News David Quinn

Tuesday 27 September 2016

State's child protection failings should be made an election issue

Published 05/02/2016 | 02:30

The foster care scandal is just one more example of the failure by the State to properly protect some of the children in its care. Alan Shatter above, has compared this failure to the failure by the Catholic Church to do the same. Photo: Tom Burke
The foster care scandal is just one more example of the failure by the State to properly protect some of the children in its care. Alan Shatter above, has compared this failure to the failure by the Catholic Church to do the same. Photo: Tom Burke

It is a very sad fact that the start of the election campaign will now push the foster care scandal far down the news agenda to the point where it may never again receive the attention it deserves.

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If this happens, it will not only be an injustice to 'Grace', the intellectually disabled women left for many years with foster carers against whom terrible abuse allegations have been made, it will be an injustice to all other children failed by an extremely ramshackle, chaotic and unaccountable State children protection system.

By one of those almost unexplainable vagaries, this scandal has received a lot of attention whereas countless other child protection failings by the State have not.

Let's take one of those failures at random. In 2013, the Office of the Ombudsman for Children published the results of an investigation into why very serious allegations of sex abuse against a child were not dealt with properly by the HSE.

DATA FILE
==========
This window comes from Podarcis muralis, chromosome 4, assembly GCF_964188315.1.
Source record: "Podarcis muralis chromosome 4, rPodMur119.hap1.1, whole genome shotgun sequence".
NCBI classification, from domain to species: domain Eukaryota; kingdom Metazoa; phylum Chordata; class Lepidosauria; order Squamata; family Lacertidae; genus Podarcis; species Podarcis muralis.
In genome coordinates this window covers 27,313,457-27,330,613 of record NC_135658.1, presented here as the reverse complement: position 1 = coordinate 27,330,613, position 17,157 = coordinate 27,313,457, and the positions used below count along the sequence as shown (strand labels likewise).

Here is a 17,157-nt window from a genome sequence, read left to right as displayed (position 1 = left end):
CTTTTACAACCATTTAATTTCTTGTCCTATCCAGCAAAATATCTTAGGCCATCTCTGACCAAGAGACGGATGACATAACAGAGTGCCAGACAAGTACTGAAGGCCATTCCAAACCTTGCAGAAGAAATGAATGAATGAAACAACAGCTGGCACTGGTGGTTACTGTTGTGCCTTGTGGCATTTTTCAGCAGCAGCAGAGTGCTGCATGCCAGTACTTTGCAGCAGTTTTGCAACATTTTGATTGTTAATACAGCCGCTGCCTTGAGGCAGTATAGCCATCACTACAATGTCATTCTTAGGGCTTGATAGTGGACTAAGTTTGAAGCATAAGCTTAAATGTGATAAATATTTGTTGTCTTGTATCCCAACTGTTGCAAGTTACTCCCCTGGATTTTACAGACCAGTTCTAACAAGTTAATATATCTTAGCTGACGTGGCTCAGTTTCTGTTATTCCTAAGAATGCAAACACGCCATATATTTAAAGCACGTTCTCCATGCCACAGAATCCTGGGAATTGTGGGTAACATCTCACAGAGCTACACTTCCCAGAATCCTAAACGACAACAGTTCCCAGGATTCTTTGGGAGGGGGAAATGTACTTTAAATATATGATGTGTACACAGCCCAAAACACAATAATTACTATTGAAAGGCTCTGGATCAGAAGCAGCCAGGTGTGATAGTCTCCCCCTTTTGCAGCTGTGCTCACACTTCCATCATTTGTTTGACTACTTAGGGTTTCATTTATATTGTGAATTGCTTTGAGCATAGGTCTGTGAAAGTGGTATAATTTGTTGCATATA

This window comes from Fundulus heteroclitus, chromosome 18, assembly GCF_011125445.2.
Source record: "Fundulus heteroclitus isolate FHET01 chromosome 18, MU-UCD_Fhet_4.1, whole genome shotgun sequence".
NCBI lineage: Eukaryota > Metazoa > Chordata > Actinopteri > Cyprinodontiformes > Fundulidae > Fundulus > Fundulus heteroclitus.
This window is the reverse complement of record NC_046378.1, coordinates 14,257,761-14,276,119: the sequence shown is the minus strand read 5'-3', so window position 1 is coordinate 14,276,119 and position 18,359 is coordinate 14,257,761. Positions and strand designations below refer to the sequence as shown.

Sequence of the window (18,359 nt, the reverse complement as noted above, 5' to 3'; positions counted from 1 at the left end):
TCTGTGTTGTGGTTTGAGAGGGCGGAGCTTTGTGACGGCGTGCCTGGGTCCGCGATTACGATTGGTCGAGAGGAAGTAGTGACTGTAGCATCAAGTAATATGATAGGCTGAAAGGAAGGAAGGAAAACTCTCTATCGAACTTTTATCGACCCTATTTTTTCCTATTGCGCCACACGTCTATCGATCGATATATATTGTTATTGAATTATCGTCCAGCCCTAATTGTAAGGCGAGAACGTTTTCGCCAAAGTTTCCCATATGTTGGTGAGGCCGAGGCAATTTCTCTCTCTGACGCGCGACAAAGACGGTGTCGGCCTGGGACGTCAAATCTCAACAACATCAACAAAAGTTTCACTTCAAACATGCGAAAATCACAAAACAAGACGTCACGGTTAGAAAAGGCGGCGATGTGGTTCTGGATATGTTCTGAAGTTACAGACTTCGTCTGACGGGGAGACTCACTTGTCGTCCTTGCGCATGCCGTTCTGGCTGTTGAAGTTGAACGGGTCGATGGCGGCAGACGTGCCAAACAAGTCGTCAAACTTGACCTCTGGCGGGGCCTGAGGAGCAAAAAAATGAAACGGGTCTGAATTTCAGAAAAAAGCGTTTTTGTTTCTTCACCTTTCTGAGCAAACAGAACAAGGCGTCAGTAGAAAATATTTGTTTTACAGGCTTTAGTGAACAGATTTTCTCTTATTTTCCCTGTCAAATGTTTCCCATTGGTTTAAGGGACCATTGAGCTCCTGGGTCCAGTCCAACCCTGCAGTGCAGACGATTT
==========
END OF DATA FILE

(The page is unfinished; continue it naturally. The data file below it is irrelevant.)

The report says that "Between December 2006 and July 2007, an 11-year-old girl made disclosures of multiple instances of severe child abuse. The disclosures included but were not confined to reports of repeated instances of violent rape by an adult male and involved death threats and assault with a knife."

The child's mother contacted both the gardaí and the HSE. The gardaí interviewed the child.

The alleged rapist was never charged. One reason for this was a long delay by the HSE in organising a medical examination of the child.

The HSE complained that it did not have appropriate medical staff in place who could do it.

Contemplate that for a moment (and remember that this was taking place before all the cutbacks). The State has loudly proclaimed that it serves the best interests of children. It has said it takes child protection extremely seriously. It has rightly stood in judgement when the Church has failed to protect children, but when a child alleges serious sex abuse the child cannot be guaranteed a timely medical examination which can validate the allegation and maybe secure a conviction.

The report of the Ombudsman found numerous other failings by the HSE, not least a failure to deal with either the child or the child's mother in a sensitive manner.

Needless to say, no-one has ever been held properly accountable for any of this.

While in opposition, Alan Shatter did an excellent job calling attention to the multiple examples of the HSE failing children.

One such person was David Foley. Three years after he entered the care system, he was found dead from a drug overdose.

The then Government ordered an investigation. A report into that investigation was eventually published but it spoke of 'systems failures' which allows specific individuals off the hook.

In January 2002, Tracey Fay also died of a drug overdose. She had been in the care of the State for four years. Again, a report was eventually published and again no-one seems to have been held accountable.